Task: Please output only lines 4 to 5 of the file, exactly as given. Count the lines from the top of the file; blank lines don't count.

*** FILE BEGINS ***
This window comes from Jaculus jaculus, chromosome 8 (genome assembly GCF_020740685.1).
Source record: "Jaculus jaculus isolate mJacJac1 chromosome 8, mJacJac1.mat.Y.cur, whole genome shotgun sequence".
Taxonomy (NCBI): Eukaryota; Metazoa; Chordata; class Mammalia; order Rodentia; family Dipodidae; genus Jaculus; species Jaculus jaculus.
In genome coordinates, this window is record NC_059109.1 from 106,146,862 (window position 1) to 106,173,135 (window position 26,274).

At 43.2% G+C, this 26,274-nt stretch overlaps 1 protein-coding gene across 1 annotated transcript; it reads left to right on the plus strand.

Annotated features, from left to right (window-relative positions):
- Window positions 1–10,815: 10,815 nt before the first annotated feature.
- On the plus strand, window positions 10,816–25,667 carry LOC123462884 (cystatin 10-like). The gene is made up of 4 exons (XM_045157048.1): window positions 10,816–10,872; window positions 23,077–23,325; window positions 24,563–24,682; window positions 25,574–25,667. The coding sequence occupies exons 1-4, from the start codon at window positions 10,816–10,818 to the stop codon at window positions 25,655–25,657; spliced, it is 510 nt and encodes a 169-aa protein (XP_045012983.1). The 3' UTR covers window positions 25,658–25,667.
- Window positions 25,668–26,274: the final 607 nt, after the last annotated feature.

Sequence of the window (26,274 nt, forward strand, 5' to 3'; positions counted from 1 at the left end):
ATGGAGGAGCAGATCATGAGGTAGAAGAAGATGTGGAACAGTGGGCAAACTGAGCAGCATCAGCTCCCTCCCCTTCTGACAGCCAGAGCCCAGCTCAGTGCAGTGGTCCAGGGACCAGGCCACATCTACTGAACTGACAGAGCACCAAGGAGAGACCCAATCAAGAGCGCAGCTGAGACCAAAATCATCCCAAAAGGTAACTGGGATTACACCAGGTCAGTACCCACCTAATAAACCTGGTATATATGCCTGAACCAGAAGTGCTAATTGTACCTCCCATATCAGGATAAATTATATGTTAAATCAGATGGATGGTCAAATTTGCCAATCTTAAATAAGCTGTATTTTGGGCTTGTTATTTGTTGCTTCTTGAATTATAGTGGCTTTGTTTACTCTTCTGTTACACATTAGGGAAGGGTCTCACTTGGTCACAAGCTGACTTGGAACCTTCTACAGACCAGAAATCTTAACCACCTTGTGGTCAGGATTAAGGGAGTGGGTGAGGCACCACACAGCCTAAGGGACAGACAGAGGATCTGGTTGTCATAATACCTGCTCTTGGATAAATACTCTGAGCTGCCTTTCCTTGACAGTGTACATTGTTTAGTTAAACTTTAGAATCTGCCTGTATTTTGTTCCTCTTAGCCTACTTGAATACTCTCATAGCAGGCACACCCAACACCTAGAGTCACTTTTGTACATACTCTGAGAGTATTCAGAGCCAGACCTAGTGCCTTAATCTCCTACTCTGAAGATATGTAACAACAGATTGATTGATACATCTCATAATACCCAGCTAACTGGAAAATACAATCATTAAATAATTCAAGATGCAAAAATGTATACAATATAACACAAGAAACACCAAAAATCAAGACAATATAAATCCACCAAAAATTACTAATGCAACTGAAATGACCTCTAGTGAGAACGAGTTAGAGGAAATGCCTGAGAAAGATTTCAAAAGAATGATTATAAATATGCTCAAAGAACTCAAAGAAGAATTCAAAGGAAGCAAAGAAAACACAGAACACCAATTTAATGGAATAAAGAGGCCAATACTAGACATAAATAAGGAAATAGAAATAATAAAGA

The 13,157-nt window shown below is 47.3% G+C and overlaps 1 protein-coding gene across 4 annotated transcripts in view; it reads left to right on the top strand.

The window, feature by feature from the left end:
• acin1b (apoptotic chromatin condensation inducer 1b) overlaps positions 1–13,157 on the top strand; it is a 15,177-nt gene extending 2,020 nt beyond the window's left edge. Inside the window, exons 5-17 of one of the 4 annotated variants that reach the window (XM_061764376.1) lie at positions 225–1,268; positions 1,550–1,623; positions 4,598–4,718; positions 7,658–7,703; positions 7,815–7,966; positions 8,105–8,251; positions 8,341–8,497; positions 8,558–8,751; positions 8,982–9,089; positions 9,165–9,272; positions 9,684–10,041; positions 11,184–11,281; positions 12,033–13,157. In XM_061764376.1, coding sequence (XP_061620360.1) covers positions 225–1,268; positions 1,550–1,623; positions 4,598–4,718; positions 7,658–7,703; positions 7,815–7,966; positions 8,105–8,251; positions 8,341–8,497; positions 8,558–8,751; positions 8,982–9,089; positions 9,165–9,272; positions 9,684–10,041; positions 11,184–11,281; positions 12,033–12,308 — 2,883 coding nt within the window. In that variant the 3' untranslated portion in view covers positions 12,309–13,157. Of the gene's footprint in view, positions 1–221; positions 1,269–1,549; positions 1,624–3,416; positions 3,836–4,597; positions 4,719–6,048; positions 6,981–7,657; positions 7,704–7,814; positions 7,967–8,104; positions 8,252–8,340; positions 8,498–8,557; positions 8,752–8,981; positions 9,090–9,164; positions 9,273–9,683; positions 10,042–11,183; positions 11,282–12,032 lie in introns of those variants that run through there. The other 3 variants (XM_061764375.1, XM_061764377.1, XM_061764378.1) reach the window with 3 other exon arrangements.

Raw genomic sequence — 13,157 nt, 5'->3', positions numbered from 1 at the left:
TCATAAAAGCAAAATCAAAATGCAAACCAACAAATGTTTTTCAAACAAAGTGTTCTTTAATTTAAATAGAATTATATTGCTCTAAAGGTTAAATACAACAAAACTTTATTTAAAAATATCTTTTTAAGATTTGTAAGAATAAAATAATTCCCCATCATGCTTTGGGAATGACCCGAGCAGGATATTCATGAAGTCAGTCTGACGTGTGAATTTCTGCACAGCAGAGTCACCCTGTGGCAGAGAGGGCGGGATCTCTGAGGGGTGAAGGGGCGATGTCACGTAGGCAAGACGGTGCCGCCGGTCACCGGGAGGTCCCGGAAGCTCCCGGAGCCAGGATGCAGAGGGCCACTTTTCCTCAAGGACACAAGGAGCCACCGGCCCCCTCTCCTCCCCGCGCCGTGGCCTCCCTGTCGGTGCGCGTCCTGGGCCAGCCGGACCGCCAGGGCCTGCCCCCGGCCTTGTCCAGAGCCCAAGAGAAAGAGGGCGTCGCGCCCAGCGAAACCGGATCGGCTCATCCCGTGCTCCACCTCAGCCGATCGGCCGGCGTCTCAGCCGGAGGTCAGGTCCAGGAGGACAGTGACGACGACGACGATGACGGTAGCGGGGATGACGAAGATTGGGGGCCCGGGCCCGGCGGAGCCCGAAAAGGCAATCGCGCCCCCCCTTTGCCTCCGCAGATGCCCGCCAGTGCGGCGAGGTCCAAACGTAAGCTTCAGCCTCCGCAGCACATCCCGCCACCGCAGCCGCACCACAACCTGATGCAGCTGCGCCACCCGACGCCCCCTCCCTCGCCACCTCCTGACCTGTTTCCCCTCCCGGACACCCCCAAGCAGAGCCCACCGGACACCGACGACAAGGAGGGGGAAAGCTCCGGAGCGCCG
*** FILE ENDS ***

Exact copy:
In genome coordinates, this window is record NC_059109.1 from 106,146,862 (window position 1) to 106,173,135 (window position 26,274).

At 43.2% G+C, this 26,274-nt stretch overlaps 1 protein-coding gene across 1 annotated transcript; it reads left to right on the plus strand.